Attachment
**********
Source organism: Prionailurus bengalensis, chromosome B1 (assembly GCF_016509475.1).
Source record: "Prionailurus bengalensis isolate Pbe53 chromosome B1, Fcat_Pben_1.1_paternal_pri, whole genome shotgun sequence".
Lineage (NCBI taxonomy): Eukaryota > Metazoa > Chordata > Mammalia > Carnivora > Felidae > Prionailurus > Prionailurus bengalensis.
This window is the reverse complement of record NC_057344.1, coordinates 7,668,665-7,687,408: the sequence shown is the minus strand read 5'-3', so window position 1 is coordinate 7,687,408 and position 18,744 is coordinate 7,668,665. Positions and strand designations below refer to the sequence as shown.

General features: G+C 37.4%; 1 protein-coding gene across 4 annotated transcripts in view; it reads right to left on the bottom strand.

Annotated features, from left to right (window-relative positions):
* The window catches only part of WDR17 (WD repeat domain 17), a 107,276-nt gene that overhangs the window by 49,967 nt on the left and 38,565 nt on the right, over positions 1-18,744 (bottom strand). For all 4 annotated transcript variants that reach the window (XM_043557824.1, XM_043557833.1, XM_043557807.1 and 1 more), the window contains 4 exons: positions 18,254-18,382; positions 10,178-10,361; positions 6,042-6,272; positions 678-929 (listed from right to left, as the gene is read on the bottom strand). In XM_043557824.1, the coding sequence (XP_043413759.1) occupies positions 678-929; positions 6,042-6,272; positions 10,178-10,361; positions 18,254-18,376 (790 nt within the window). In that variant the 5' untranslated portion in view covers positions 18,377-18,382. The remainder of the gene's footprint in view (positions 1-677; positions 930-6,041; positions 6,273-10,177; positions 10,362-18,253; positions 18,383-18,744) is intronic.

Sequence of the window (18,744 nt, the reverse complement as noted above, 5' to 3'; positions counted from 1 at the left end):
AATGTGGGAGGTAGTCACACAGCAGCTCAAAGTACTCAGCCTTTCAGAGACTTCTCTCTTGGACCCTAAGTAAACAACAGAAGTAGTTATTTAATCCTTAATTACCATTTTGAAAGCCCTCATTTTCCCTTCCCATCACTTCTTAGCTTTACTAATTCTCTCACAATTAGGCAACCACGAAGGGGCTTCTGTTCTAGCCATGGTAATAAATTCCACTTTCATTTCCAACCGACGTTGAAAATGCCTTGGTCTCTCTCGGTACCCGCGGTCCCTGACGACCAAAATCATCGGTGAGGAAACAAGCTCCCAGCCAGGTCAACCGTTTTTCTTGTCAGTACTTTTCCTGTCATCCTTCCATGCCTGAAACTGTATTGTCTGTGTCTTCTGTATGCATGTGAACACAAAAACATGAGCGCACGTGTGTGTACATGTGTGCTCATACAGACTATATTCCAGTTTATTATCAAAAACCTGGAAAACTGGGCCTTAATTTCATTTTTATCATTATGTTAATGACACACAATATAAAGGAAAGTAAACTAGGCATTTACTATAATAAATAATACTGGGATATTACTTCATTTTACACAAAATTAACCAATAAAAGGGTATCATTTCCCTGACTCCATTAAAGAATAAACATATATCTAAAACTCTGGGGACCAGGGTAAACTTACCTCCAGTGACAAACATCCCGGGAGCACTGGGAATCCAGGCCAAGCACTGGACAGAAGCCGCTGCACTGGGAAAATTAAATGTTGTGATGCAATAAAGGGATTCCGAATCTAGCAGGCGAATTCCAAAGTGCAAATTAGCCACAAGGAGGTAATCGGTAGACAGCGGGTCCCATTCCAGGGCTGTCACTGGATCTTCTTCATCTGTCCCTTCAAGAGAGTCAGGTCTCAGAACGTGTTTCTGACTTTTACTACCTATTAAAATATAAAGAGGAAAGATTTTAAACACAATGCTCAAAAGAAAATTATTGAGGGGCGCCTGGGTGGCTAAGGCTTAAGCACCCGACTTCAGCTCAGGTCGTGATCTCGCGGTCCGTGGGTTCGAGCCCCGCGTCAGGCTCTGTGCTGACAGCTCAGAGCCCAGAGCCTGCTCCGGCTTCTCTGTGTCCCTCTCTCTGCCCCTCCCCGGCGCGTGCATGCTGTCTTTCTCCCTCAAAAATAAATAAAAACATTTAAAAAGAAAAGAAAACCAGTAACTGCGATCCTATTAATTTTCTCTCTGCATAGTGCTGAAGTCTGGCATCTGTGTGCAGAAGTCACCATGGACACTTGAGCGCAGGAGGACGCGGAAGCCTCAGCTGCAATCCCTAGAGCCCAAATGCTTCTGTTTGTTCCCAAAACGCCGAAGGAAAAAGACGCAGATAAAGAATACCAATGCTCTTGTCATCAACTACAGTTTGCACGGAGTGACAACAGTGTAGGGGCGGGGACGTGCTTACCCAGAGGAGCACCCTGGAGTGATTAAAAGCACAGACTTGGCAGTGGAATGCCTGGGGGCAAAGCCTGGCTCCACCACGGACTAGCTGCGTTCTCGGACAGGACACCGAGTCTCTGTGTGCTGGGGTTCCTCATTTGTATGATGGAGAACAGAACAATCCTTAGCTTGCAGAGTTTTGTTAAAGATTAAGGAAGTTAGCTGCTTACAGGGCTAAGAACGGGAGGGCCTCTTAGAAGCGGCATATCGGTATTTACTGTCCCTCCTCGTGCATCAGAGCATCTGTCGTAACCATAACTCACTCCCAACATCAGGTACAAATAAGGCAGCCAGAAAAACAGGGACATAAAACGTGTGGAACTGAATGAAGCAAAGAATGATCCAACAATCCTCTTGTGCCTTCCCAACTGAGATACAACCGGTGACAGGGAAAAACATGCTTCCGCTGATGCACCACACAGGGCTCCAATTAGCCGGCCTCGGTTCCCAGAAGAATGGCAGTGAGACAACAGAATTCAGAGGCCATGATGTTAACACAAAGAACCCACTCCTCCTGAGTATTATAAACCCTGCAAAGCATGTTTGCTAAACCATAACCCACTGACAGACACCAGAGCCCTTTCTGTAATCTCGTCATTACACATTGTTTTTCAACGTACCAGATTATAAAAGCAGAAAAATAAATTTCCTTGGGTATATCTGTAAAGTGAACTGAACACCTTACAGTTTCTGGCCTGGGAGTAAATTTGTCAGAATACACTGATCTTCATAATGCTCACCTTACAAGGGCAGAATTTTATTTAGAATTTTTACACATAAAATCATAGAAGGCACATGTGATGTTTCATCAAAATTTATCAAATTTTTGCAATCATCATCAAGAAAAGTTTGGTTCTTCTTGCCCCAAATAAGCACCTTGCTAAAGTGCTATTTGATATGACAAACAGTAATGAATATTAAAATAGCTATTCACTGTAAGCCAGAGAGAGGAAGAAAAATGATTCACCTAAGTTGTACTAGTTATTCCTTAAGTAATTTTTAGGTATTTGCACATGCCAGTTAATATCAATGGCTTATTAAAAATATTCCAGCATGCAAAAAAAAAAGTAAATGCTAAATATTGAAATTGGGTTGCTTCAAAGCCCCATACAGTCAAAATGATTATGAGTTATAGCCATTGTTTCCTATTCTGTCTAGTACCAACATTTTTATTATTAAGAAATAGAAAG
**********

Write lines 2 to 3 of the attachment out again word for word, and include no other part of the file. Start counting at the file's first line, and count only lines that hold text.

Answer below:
Source record: "Prionailurus bengalensis isolate Pbe53 chromosome B1, Fcat_Pben_1.1_paternal_pri, whole genome shotgun sequence".
Lineage (NCBI taxonomy): Eukaryota > Metazoa > Chordata > Mammalia > Carnivora > Felidae > Prionailurus > Prionailurus bengalensis.